• One day at a time, I lived has echoes of the old Alcoholics Anonymous adage, which in turn calls up images of dark times. Even if the A.A. reference is unintentional, the question of living a day at a time can be positive or negative. Living fully in the present is one of the primary virtues in our age of anxiety, but it can also be shortsighted—remember Aesop’s tale of the ant and grasshopper.

 

 

Stafford works both sides of the fence with the form of the poem as well as with the words. In spite of his protest that it’s a casual stone, “A Country Epitaph” is expertly assembled. It reads like everyday speech, haphazard and casual—a difficult thing to do. Formal elements give a stealthy pleasure:  the almost eye rhymes (dog/though, plunged/sang); an actual eye rhyme (stone/done); the accumulating consonance of the last quatrain (lived/told/claimed/breathed), the final D suggesting death and leading to the last word, done.

 

 

I left the poem outside a Hawaiian cemetery on a surrounding wall. Hawaiian cemeteries are colorful places. Most graves, even the very old ones, have some decoration—leis, a vase of bird of paradise, orchids, anthurium, grocery store flowers. Stroll through the randomly arranged tombstones and you’ll find photographs, stuffed animals, handwritten notes, even favorite foods of the deceased, each offering a testament to the reverence and closeness Hawaiians feel towards the dead. Some people pull up lawn chairs and have a picnic. This particular cemetery has a giant Buddha companionably sharing space with an open-armed Jesus across the field. There’s a Mary statue as well.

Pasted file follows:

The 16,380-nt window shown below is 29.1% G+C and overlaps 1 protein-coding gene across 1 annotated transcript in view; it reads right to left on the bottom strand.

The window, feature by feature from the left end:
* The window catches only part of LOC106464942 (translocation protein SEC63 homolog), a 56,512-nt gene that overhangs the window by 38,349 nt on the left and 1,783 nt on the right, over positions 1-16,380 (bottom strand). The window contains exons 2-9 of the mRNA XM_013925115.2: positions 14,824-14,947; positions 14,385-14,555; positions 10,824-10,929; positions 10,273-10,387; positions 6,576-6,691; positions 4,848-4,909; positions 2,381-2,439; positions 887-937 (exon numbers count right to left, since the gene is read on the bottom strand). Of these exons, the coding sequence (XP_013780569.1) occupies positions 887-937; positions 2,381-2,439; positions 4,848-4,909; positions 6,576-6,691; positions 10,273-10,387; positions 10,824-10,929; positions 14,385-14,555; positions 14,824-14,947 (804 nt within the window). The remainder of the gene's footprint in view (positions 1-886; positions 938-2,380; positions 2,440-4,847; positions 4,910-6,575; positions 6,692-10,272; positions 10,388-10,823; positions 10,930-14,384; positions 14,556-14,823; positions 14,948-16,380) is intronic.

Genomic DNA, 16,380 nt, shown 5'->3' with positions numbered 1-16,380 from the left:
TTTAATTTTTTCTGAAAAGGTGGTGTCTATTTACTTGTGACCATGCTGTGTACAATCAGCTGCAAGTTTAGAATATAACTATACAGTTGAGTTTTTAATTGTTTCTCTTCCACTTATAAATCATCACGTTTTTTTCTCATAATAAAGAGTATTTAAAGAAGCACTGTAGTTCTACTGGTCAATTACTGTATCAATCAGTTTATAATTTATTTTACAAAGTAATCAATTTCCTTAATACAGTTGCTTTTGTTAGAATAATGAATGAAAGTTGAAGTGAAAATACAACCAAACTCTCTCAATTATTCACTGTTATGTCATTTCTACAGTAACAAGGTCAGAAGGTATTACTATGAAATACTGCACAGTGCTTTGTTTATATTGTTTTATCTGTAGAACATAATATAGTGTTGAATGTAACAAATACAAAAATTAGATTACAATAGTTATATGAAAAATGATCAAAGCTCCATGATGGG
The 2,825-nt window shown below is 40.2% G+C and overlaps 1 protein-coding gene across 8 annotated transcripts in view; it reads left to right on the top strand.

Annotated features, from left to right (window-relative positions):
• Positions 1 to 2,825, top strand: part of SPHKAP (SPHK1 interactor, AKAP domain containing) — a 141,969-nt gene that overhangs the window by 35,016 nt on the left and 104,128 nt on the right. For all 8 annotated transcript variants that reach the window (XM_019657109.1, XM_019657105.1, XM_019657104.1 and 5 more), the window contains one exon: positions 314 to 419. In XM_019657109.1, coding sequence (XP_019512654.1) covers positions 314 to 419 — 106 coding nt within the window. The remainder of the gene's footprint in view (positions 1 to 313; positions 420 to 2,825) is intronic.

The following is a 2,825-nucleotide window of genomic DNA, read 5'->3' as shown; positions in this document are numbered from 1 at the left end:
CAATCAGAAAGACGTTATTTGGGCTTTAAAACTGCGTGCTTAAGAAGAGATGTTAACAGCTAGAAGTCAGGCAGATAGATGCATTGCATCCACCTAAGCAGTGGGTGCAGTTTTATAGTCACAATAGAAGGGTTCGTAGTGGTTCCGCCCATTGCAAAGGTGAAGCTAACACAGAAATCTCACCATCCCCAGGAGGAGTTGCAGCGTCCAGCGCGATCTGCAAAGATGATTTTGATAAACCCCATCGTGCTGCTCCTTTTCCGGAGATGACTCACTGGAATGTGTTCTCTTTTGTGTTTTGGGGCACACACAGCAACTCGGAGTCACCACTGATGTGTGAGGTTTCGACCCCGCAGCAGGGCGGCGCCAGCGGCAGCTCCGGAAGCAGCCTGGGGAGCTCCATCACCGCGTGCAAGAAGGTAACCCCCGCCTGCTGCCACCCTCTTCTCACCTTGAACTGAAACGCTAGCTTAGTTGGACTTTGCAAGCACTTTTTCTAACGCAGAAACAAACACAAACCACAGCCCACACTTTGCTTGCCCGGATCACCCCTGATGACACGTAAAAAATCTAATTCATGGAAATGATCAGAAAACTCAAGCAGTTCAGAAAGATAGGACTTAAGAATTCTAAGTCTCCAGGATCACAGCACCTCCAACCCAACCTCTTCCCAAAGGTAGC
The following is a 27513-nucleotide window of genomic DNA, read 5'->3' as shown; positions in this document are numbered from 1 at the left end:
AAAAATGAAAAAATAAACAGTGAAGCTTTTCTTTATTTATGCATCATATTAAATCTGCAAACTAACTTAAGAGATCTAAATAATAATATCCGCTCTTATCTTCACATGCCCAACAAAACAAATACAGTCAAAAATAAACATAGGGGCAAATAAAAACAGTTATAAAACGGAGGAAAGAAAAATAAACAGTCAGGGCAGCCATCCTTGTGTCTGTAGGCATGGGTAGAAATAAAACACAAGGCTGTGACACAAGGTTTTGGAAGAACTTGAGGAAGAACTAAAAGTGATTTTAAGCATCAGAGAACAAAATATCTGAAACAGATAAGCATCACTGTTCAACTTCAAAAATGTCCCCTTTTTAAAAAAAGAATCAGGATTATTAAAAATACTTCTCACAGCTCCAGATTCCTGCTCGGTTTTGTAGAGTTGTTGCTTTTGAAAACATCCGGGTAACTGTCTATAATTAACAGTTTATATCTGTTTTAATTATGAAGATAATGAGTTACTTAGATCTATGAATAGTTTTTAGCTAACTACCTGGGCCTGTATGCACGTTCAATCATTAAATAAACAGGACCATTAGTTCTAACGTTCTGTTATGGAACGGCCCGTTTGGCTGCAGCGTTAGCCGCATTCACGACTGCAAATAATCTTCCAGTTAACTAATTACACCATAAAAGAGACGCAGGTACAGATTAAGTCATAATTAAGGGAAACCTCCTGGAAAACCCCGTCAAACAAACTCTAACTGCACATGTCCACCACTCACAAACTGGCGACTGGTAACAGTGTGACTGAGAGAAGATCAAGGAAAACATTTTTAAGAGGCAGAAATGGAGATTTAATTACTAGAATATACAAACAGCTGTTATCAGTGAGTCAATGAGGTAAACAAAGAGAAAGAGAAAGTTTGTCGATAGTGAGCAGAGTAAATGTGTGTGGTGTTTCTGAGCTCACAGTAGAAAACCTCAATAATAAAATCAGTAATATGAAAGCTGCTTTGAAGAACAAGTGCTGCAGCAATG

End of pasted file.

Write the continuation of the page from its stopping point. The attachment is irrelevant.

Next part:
William Stafford (1914-1993) was born in Kansas, the oldest of three. He earned his BA from University of Kansas. As a conscientious objector during WWII, he performed alternative service on the home front, working in sugar beet fields and oil refineries, and building roads and fighting fires. At one of these work camps he met his future wife, Dorothy Franz, whom he married in 1944 and with whom he had four children.

 

Stafford got his PhD from University of Iowa in 1954 and taught for most of his career at Lewis and Clark in Oregon.

 

His publishing history inspires a late bloomer like me. He was 46 when his first book of poetry saw print and went on to publish over fifty-seven volumes of poetry, and to earn, among many awards, Guggenheim and NEA fellowships.

 

Stafford’s oldest son Bret committed suicide in 1988 age 40. Stafford wrote about his son’s death but could never talk about with his family. Still, the Staffords seemed to have been close. To get a sense of his home life, link to an interview here with his wife Dorothy and two of his children. I love the anecdote his wife tells about their later years:

 

He would often say, “Do you hurt anywhere, Dorothy?” I’d say, “No.” And he’d say, “Well then let’s celebrate.”

 

He had a lifelong habit of rising early every morning to write, reclining on a couch. On the day of his death, at age 79, he wrote a poem “Are You Mr. William Stafford?” which includes these lines:

 

 “You don’t have to
prove anything,” my mother said. “Just be ready
for what God sends.” I listened and put my hand
out in the sun again. It was all easy.

 

 

 

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Valentine’s Day spending is up 6% this year over last even though fewer people are celebrating. Sad!

 

Poems, of course, are the perfect antidote to the menace of all-consuming consumerism slouching towards Bethlehem. Poems cost nothing to give and last forever. Here’s a few to share with your lover, your mother, your friend or even a stranger, why not?

 

I’ll begin with a poem for mothers, Christina Rossetti’s “Sonnets are full of love, and this my tome” which I left near a mailbox.